The ACSM has established guidelines for promoting health through physical activity for cardiorespiratory and musculoskeletal components of fitness. For cardiorespiratory fitness, the organization recommends doing activities you can sustain for a prolonged period, such as walking, jogging, stationary cycling, rope jumping, and rowing. Try to engage in these activities 3 to 5 days weekly for 20 to 60 minutes per session, monitoring your exercise intensity through heart rate.
Heart rate reserve (HRR) is the difference between the maximum heart rate (HRmax) and resting heart rate (RHR). According to ACSM, an exercise intensity ranging from 40% to 85% of HRR is necessary to cardiorespiratory fitness, depending on fitness levels. If you haven’t exercised regularly in more than 6 months, start at the lower end of the range (40% to 60%). If you have been exercising regularly, you can more comfortably exercise at the higher end (60% to 85%).
A simple way to estimate HRmax is to use this formula: 208 – (0.7 × your age). Subtract RHR from the estimated HRmax; the result is HRR. To determine your target heart rate range, calculate an appropriate percentage range of your HRR and add it to your RHR.
Predicted HRmax = 208 – (0.7 × age)
HRR = HRmax – RHR
HRR intensity = HRR × 40% to 85%
Target heart rate range = HRR intensity + RHR
For an example of this calculation, see Calculating target heart rate range by clicking on the PDF icon above.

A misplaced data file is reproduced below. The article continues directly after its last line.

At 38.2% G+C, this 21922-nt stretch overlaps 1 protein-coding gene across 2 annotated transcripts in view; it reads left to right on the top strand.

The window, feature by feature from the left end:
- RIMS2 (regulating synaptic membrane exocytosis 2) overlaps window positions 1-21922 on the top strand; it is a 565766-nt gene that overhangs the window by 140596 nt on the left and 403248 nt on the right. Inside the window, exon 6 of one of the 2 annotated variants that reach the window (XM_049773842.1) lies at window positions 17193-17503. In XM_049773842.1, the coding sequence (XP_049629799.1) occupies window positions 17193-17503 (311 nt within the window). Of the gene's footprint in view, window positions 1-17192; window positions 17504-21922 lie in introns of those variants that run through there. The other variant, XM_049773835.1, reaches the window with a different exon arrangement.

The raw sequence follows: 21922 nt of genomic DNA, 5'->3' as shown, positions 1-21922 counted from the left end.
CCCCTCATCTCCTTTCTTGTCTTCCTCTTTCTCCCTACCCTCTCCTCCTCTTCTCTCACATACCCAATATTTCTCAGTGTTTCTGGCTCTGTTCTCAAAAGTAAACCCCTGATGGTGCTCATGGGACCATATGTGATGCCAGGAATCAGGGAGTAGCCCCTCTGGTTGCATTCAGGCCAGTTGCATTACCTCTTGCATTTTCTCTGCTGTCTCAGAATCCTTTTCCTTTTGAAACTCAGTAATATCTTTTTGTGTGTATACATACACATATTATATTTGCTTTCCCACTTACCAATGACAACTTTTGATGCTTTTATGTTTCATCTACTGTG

If you’re deconditioned or in poor physical condition, start at a lower exercise intensity. For many nurses who haven’t exercised on a regular basis for a few months or longer, 40% to 60% of HRR may be a realistic starting intensity.
If you find it difficult to monitor your heart rate during exercise, you can use the rate of perceived exertion (RPE) scale as an adjunct to monitor exercise intensity. The Centers for Disease Control and Prevention has an article that explains how to use the RPE. Visit www.cdc.gov/nccdphp/dnpa/physical/measuring/perceived_exertion.htm.
The goal of exercise is to expose the body to an overload stimulus in a safe manner. With appropriate rest and recovery, the body will improve in strength, endurance, or efficiency in the activity that caused the stimulus. As your fitness improves, you can increase your exercise intensity to improve your cardiorespiratory function even further. For a 50-year-old nurse, increasing the intensity to 60% to 70% of HRR would change the target heart rate range to 131 to 141 beats/minute, assuming RHR remained unchanged.
Get into it gradually
Your exercise should progress at a gradual pace. As your fitness improves, the same level of exercise intensity may no longer be adequate to increase your heart rate to within the target range. This means your body is adapting to exercise training through improved cardiorespiratory fitness—and that’s the goal. The improvement will be more pronounced in individuals who start at lower fitness levels.